Argentine golf great De Vicenzo dies at 94

Ivan Schwartz
June 2, 2017

De Vicenzo died Thursday.

A fixture for decades on the course and the practice tee at his home club, Ranelagh GC in Buenos Aires, De Vicenzo in the past few years had stopped playing golf.

His signature win came at the 1967 British Open at Royal Liverpool, where he won by two strokes over Jack Nicklaus. De Vicenzo's first win came in 1942 at the Abierto del Litoral.

However, he is probably best known for a scorecard error - and the way he handled it - which cost him victory at the Masters the following year.

Nine-time major victor Gary Player took to Twitter to express his condolences, saying: "Roberto Di Vincenzo, a true gentleman whose influence popularized golf not only at home but around world too".

Under the rules the higher score stood and instead of being part of an 18-hole playoff the following day with American Bob Goalby, De Vicenzo was relegated to second place.

De Vicenzo said that when countryman Angel Cabrera won the Masters in 2009, it "brought a few tears to my eyes ... because I would have loved to have that jacket myself as well". "At the time, all we had was a little picnic table where press could get to you early".

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Besides his Open Championship victory, De Vicenzo also won 15 other national opens a total of 43 times, while capturing an additional four PGA TOUR tournament wins.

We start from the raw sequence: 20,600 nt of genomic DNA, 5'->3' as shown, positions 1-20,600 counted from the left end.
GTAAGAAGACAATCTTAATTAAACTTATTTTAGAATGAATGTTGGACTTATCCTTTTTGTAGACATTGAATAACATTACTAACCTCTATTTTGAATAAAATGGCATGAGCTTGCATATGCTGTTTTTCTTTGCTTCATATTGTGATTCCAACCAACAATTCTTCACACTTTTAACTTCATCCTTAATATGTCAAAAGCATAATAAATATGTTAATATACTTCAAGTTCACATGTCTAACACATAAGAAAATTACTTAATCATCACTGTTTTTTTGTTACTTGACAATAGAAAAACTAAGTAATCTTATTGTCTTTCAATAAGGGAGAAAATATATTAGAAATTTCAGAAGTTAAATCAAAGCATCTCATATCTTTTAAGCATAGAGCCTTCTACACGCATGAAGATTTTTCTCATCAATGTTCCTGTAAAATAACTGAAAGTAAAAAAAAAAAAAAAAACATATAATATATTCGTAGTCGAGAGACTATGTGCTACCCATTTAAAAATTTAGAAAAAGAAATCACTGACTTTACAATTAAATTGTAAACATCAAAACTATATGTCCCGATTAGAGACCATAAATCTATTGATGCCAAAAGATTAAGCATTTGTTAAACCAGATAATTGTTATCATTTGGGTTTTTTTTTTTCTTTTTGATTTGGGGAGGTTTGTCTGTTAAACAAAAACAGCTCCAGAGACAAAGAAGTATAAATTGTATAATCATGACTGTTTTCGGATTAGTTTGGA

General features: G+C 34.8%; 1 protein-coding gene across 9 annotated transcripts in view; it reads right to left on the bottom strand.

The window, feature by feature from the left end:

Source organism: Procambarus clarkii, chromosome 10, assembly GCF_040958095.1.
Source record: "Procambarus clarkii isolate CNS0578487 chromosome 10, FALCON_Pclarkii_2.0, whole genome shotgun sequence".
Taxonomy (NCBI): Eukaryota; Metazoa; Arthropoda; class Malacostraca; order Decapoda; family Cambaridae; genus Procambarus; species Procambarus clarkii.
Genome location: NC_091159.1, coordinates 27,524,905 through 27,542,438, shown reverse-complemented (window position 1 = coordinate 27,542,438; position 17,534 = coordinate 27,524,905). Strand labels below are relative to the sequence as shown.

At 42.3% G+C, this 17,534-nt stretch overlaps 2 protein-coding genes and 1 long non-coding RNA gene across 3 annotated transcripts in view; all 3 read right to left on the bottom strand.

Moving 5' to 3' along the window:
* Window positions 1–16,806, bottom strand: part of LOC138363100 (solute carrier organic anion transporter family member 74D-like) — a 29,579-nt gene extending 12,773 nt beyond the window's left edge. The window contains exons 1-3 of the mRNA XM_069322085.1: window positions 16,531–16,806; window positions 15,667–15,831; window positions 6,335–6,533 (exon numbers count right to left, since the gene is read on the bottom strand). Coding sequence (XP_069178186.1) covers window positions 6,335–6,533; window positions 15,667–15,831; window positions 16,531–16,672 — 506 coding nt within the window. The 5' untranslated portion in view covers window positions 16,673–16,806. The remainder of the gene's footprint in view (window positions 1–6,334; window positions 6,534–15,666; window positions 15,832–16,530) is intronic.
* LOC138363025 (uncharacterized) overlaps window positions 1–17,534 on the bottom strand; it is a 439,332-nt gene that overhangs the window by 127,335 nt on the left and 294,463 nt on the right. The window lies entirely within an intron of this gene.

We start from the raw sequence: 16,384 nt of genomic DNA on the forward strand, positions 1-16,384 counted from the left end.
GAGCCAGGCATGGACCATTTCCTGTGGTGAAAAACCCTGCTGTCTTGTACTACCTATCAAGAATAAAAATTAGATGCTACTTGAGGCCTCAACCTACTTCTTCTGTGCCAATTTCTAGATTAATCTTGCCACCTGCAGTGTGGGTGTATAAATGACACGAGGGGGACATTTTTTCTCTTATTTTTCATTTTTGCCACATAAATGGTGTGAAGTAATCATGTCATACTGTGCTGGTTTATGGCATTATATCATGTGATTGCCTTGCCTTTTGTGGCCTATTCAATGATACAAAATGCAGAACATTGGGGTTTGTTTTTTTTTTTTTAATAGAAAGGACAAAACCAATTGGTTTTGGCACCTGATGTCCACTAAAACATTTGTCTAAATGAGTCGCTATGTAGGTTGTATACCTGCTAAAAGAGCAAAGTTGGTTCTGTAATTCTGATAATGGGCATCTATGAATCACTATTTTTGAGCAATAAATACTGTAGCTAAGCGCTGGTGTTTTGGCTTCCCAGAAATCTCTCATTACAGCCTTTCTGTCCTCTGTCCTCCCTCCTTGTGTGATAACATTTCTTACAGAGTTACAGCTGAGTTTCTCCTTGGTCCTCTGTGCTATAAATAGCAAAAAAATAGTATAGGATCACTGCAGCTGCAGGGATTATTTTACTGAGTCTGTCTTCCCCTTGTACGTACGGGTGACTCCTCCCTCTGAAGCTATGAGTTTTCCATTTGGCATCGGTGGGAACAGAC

His playing partner, Tommy Aaron, had inadvertently marked down a four on his card at the 17th when De Vicenzo had actually made a birdie three, and he failed to notice the mistake when he submitted his scorecard to officials.

"What a stupid I am", was De Vicenzo's disconsolate quote in the aftermath.

Even with that setback, De Vicenzo was an accomplished PGA TOUR player, hoisting five champion's trophies. He played on the PGA Senior Tour, winning the 1980 U.S. Senior Open. He also added a victory at the 1974 PGA Seniors' Championship.

De Vicenzo was the recipient of the prestigious Bob Jones Award in 1970, and he was inducted into the World Golf Hall of Fame in 1989. Seve Ballesteros, who died in 2011, recognized the worldwide impact De Vicenzo had on young golfers in general and him specifically.

"I play golf all over the world for 30 years, and now all I can think of is what a stupid I am to be wrong in this wonderful tournament", he said. I was not like Palmer, or Nicklaus or Gary Player. During The Open Championship he treated me with the same fondness and affection as a father would treat his own son.

De Vicenzo officially retired from competitive golf on November 12, 2006. He he will be cremated Friday at 1 pm.

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